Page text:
Beginning a regular review of my own good, bad and indifferent customer experiences, in the past week. If this seems like an unnecessary insight into my fabulous life then apologies but, as Socrates almost said, ‘the unexamined customer experience is not worth having’. Here we go with some highlights and lowlights…
Some kind person clipped my wing mirror of my new-ish car the other week. Unfortunately I wasn’t around when it happened and it may even be that the driver of the too-wide-for-London streets Chelsea tractor (I assume) didn’t notice but what initially appeared to be a simple snap-on replacement turned out to require a whole new unit. My Vauxhall dealer quoted a figure around 10 times that of the clip on replacement so I turned to my local Halfords Autocentre. Pleasingly, albeit frustratingly, they told me they would be at least as expensive as Vauxhall and declined to quote, but did refer me to a body shop that they thought would be cheaper. So far this has been the only good customer experience in this little saga: both of the repair shops I visited have required a phone call to chivvy them into providing a quote. It may be a small job but, given the likelihood of any car on London’s mean streets needing more substantial attention in future I’d expect a little more enthusiasm for my meagre business.
Streets of shame
The UK social networking website Streetlife has been acquired by US version Nextdoor. Good news for the founder and investors but for the customers (including me) the transition hasn’t been managed in a particularly customer-centric fashion.
Full marks to Streetlife and Nextdoor for enabling customers to transfer swiftly – on the day the deal was announced – but in their haste to make this happen someone seems to have omitted to find out what the customer valued about the original site and what changes they would need to make. I’ll post on this in a bit more detail as my feedback to Nextdoor elicited a chunky response but the crux of the matter is that Streetlifers enjoying a degree of anonymity on the old site found their full names and street addresses visible on the new site. Apparently it’s only viewable in a member’s much smaller area and not visible externally, but a large number of Streetlifers were so disconcerted by this change that they have declared they won’t be bothering with Nextdoor.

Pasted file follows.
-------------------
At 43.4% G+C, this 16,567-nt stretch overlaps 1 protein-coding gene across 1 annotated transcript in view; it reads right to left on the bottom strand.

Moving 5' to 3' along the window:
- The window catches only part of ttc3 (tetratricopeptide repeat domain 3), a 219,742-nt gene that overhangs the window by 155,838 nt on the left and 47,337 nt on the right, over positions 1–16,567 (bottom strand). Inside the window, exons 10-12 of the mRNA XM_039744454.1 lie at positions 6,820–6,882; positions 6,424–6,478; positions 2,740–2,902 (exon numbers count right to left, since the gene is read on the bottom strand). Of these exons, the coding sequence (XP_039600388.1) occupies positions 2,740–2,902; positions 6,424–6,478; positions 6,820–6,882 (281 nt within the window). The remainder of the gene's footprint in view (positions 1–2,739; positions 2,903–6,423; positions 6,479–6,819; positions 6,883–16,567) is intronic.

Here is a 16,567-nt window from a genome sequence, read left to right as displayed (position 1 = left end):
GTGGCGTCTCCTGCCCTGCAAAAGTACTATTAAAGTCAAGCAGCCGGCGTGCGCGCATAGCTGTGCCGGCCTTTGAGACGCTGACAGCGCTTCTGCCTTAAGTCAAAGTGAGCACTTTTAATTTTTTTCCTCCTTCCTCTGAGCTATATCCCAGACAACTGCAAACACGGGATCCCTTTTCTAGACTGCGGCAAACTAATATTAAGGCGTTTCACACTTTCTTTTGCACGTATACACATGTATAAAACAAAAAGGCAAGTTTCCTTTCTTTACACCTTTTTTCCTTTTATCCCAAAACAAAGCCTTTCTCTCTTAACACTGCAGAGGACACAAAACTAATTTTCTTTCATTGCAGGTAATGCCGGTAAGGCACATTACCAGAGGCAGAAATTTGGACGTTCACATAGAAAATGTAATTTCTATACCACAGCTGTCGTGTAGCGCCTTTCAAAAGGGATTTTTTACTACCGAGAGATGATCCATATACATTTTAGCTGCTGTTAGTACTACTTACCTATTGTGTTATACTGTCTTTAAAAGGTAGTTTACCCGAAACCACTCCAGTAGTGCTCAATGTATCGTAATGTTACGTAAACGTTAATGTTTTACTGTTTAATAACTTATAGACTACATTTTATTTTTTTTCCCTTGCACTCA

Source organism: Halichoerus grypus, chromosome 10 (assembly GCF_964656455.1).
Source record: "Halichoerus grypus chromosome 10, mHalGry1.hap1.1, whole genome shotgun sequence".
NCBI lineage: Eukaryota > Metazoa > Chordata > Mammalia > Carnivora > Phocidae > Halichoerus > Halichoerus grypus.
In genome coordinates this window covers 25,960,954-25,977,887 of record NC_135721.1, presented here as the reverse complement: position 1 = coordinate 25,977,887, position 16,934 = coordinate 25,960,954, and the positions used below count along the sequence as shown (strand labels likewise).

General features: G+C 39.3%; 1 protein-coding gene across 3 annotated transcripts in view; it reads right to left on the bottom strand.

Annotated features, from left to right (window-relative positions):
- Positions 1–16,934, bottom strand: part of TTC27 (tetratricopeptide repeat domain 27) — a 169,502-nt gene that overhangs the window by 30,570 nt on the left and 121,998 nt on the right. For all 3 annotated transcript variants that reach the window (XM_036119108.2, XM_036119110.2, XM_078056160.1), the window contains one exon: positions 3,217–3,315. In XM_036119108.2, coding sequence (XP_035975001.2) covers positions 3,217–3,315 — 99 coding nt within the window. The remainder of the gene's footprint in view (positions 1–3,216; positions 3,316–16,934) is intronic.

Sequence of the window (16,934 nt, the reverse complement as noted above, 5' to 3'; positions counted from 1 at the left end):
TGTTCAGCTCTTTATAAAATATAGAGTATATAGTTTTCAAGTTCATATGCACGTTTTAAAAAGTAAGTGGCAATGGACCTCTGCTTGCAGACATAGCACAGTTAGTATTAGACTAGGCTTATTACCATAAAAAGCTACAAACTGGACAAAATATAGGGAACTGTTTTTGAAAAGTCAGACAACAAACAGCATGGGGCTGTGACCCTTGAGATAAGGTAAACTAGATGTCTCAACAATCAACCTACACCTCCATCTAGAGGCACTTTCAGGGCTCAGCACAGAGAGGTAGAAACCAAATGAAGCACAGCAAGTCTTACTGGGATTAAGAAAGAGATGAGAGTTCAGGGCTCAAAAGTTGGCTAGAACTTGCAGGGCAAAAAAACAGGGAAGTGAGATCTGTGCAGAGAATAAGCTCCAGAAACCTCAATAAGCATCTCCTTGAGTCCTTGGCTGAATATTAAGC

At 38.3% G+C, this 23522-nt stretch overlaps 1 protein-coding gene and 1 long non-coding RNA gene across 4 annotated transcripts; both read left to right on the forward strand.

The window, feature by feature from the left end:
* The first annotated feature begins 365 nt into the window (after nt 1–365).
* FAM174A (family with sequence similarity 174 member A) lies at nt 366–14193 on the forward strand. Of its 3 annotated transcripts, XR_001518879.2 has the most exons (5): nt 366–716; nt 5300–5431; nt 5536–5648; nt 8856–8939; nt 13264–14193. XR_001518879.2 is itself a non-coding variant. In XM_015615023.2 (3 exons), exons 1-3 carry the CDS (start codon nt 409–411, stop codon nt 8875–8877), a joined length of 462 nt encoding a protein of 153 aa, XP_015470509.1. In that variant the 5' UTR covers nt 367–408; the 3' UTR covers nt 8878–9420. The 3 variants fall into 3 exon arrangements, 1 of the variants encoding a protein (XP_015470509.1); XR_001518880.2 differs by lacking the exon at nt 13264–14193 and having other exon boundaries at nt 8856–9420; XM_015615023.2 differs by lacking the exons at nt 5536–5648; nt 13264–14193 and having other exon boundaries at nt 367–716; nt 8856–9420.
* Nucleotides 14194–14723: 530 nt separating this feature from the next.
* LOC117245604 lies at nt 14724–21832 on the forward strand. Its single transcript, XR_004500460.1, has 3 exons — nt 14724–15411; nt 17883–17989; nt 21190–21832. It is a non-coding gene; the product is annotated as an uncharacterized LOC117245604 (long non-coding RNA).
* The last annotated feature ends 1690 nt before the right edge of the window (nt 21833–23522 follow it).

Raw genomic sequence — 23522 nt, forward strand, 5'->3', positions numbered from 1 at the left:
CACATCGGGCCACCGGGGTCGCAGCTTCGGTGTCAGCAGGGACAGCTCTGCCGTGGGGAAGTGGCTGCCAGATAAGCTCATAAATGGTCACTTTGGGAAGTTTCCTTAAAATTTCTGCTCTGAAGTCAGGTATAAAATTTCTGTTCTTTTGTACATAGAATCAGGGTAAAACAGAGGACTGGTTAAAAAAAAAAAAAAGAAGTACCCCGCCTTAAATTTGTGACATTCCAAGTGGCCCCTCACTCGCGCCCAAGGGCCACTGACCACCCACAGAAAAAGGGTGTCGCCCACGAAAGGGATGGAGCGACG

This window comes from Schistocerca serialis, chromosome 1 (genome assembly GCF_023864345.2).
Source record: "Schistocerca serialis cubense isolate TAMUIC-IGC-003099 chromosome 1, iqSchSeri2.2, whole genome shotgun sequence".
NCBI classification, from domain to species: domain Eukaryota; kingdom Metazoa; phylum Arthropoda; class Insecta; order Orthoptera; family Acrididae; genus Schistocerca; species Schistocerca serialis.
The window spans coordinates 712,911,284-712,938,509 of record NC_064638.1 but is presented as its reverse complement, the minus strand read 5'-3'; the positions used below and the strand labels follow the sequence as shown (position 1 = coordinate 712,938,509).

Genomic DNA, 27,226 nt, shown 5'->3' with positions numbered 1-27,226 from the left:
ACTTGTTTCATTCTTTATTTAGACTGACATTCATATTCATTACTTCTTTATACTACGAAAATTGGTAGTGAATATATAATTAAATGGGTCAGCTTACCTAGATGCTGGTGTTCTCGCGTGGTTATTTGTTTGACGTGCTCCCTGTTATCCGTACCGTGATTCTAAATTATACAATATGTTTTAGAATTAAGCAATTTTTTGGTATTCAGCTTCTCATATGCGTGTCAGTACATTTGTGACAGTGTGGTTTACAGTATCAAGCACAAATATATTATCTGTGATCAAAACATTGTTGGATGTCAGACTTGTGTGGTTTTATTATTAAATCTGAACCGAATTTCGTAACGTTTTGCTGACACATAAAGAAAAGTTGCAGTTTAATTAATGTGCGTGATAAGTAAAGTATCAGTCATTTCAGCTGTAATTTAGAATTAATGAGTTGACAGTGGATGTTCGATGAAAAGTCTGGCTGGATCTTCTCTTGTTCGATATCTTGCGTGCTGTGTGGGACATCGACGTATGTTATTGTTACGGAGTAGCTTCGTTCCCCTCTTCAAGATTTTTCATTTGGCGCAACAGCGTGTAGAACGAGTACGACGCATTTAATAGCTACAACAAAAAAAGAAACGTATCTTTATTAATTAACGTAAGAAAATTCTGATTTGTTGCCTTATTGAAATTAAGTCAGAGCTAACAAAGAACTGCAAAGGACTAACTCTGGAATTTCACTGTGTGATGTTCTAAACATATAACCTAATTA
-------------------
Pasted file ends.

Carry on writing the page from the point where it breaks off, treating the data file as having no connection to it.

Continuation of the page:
Actions and insights over breakfast
To the Savoy on Thursday for a breakfast briefing from consultancy The NextTen Years in conjunction with CX data wranglers SandSIV. Always good to spend time with fellow CX-obsessives and I took a lot away from the session to think about. My key take-aways were:
- From NextTen’s Charles Bennett: CX will always be competing with other equally important initiatives, so it’s sometimes a difficult sell, despite the evidence (from a recent Forrester review) that companies with good CX scores have three times the average growth of the S&P500. The key is both to play to the ‘what’s in it for me’ drivers for key stakeholders and to generate actionable insights from the existing customer data.
- From SandSIV’s CEO, Dr Federico Cesconi: data can pinpoint the areas that cause customer dissatisfaction enabling improvement action to be targeted effectively. Developments in natural language processing mean that it’s possible to get a lot more data to provide insight into the drivers of customer satisfaction
- Focusing on what the customer is trying to achieve gets you to a better understanding of where to focus efforts on improving the customer experience, e.g. Ryanair have now realised that customers don’t just want to take a flight, they have additional needs that the company can also meet and as such they are beginning to shed their earlier reputation for mediocrity in customer service.
There will be more to say about much of the above in future posts.